The Main Lesson:
Daily Focused Academic Studies
Inspired by Waldorf curriculum, “main lesson” at SLCS is a focused, interdisciplinary academic block led by the class teacher for the first two hours of every day in every grade.
Subjects are intensely studied during these blocks of time, which last from three to four weeks. At the end of every main lesson block, a new subject is introduced. This pattern continues throughout the year.
The class teacher facilitates the learning of the main lesson content through activities designed to engage multiple intelligences and allow time for an in-depth study of the material.
Main lesson blocks include times during which children are guided to recall and retell content from previous lessons. Each child creates a guided written and artistic record of the content in a bound book, called the “main lesson book.” Used for future reference, these books are forever treasured by the children. Much more than simple notebooks, main lesson books are often exquisite works of art created with great care over the course of the year.
The creation of each main lesson book constitutes a robust learning experience. In scholarly fashion, teachers and students work with original source materials rather than textbooks. Students learn to think and express themselves in a multitude of ways, using both brain hemispheres. They gradually learn time management, reflection, comprehension, synthesis, critical thinking, disciplined recall and nearly every aspect of executive function. Moreover, elemental and creative written and artistic expression are such regular features in classwork that they are not so much taught as absorbed over time.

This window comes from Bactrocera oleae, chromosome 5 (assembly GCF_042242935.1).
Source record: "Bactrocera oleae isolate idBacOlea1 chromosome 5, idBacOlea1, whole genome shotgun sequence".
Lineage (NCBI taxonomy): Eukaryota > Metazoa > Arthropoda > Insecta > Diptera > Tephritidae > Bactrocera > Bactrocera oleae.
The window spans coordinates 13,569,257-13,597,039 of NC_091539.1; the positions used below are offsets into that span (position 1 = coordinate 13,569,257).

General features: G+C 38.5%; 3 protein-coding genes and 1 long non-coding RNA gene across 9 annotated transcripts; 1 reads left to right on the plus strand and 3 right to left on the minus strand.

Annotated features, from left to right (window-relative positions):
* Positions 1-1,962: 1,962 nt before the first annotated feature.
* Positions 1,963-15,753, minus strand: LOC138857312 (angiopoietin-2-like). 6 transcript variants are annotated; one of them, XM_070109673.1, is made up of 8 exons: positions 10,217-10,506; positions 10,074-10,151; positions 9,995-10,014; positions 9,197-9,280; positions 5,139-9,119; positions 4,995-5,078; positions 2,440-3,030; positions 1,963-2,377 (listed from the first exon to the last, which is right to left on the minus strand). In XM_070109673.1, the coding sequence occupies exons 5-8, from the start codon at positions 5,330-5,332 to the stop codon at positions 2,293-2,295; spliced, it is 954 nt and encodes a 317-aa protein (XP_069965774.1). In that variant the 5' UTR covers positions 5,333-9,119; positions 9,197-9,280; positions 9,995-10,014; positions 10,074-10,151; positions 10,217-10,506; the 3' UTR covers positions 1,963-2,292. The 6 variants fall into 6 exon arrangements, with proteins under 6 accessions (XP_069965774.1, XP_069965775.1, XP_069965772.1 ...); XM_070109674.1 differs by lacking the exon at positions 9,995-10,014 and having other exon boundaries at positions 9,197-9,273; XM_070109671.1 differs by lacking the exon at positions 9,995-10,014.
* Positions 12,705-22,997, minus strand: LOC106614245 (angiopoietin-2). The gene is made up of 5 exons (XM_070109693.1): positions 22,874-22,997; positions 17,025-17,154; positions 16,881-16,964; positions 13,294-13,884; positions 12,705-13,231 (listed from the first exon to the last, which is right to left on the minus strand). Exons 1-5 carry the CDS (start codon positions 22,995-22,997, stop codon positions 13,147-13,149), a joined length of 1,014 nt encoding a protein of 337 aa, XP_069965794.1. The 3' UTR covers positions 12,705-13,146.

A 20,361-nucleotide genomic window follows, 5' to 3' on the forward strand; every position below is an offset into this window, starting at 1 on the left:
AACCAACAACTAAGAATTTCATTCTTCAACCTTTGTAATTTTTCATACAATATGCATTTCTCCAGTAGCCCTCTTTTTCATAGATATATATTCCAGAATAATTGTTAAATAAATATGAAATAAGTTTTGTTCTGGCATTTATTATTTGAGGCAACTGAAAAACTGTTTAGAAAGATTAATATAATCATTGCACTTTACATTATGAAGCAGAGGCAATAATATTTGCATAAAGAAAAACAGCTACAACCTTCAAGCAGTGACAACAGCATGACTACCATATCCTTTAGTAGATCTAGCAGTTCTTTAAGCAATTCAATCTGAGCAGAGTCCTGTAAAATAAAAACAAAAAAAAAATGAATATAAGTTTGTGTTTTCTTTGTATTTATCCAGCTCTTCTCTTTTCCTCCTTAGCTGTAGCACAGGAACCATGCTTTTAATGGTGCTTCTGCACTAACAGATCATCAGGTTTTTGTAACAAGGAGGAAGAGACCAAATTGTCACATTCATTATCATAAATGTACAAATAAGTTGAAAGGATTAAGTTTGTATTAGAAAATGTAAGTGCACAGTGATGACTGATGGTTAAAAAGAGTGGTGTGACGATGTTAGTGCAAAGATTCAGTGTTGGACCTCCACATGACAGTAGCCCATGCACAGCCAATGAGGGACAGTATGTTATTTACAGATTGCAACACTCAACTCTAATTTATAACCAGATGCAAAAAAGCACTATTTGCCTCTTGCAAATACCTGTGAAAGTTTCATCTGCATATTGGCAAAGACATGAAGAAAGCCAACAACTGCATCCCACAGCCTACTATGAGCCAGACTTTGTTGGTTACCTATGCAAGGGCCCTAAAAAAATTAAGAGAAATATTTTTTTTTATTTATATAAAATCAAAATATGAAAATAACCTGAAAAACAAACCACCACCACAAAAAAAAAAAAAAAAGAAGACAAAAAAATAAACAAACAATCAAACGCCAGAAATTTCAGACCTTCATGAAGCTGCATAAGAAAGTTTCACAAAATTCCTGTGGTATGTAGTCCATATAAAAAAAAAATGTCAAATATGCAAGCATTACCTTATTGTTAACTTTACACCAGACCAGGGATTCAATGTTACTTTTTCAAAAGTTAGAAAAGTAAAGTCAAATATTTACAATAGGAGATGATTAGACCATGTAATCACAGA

Academic subjects that are not the focus of main lesson blocks are maintained through instructional periods following the main lesson. Lessons in reading, writing and mathematics are continuous throughout the school year.
Each grade performs an annual play as one of their main lesson blocks. The class teacher writes or adapts and directs the play which is focused on a subject drawn from one of the year's main lesson themes.
Costumes and sets come together in an adult collaboration between parents and teachers, sometimes joined by students and often with assistance from the highly-skilled handwork specialty teacher.
The younger grades perform simple plays with each successive grade producing a progressively more elaborate production. The first graders often speak and sing in chorus with very short, solo lines. The eighth grade play is generally a full-length, fully-staged, costumed and lighted performance with full seating for each evening performance.
The class play requires an intensely collaborative effort that culminates in an exhilarating sense of accomplishment for each class and student. Every child has a chance to shine and every student in the audience appreciates the dedication necessary to deliver a staged performance.